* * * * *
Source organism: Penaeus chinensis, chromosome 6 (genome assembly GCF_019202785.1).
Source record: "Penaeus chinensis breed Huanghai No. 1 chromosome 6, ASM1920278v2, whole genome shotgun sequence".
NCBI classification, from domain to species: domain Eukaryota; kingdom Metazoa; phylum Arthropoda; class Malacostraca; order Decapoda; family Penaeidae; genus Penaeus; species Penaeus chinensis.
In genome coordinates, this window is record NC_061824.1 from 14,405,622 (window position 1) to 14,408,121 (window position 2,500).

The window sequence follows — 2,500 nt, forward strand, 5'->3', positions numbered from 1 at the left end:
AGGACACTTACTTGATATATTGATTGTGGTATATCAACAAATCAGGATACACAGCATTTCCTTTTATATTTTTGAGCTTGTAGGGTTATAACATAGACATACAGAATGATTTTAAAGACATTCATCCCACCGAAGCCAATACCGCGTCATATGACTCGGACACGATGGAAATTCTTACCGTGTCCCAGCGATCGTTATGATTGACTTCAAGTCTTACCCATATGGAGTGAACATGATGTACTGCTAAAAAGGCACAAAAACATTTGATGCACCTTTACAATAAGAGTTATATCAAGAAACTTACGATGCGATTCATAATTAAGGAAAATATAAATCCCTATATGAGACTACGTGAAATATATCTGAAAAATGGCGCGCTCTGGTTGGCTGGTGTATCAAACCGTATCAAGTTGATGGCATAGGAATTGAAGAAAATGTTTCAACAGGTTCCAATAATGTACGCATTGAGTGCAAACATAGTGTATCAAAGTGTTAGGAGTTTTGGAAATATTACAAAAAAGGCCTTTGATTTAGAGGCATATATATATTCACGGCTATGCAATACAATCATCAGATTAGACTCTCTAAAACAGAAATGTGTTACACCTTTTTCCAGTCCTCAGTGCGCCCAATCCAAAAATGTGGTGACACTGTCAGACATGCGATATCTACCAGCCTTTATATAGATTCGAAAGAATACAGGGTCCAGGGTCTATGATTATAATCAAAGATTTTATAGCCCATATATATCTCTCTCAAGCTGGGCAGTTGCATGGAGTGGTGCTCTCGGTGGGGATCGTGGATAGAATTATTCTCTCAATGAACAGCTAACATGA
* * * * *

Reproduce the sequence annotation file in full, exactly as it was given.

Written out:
Source organism: Penaeus chinensis, chromosome 6 (genome assembly GCF_019202785.1).
Source record: "Penaeus chinensis breed Huanghai No. 1 chromosome 6, ASM1920278v2, whole genome shotgun sequence".
NCBI classification, from domain to species: domain Eukaryota; kingdom Metazoa; phylum Arthropoda; class Malacostraca; order Decapoda; family Penaeidae; genus Penaeus; species Penaeus chinensis.
In genome coordinates, this window is record NC_061824.1 from 14,405,622 (window position 1) to 14,408,121 (window position 2,500).

The window sequence follows — 2,500 nt, forward strand, 5'->3', positions numbered from 1 at the left end:
AGGACACTTACTTGATATATTGATTGTGGTATATCAACAAATCAGGATACACAGCATTTCCTTTTATATTTTTGAGCTTGTAGGGTTATAACATAGACATACAGAATGATTTTAAAGACATTCATCCCACCGAAGCCAATACCGCGTCATATGACTCGGACACGATGGAAATTCTTACCGTGTCCCAGCGATCGTTATGATTGACTTCAAGTCTTACCCATATGGAGTGAACATGATGTACTGCTAAAAAGGCACAAAAACATTTGATGCACCTTTACAATAAGAGTTATATCAAGAAACTTACGATGCGATTCATAATTAAGGAAAATATAAATCCCTATATGAGACTACGTGAAATATATCTGAAAAATGGCGCGCTCTGGTTGGCTGGTGTATCAAACCGTATCAAGTTGATGGCATAGGAATTGAAGAAAATGTTTCAACAGGTTCCAATAATGTACGCATTGAGTGCAAACATAGTGTATCAAAGTGTTAGGAGTTTTGGAAATATTACAAAAAAGGCCTTTGATTTAGAGGCATATATATATTCACGGCTATGCAATACAATCATCAGATTAGACTCTCTAAAACAGAAATGTGTTACACCTTTTTCCAGTCCTCAGTGCGCCCAATCCAAAAATGTGGTGACACTGTCAGACATGCGATATCTACCAGCCTTTATATAGATTCGAAAGAATACAGGGTCCAGGGTCTATGATTATAATCAAAGATTTTATAGCCCATATATATCTCTCTCAAGCTGGGCAGTTGCATGGAGTGGTGCTCTCGGTGGGGATCGTGGATAGAATTATTCTCTCAATGAACAGCTAACATGA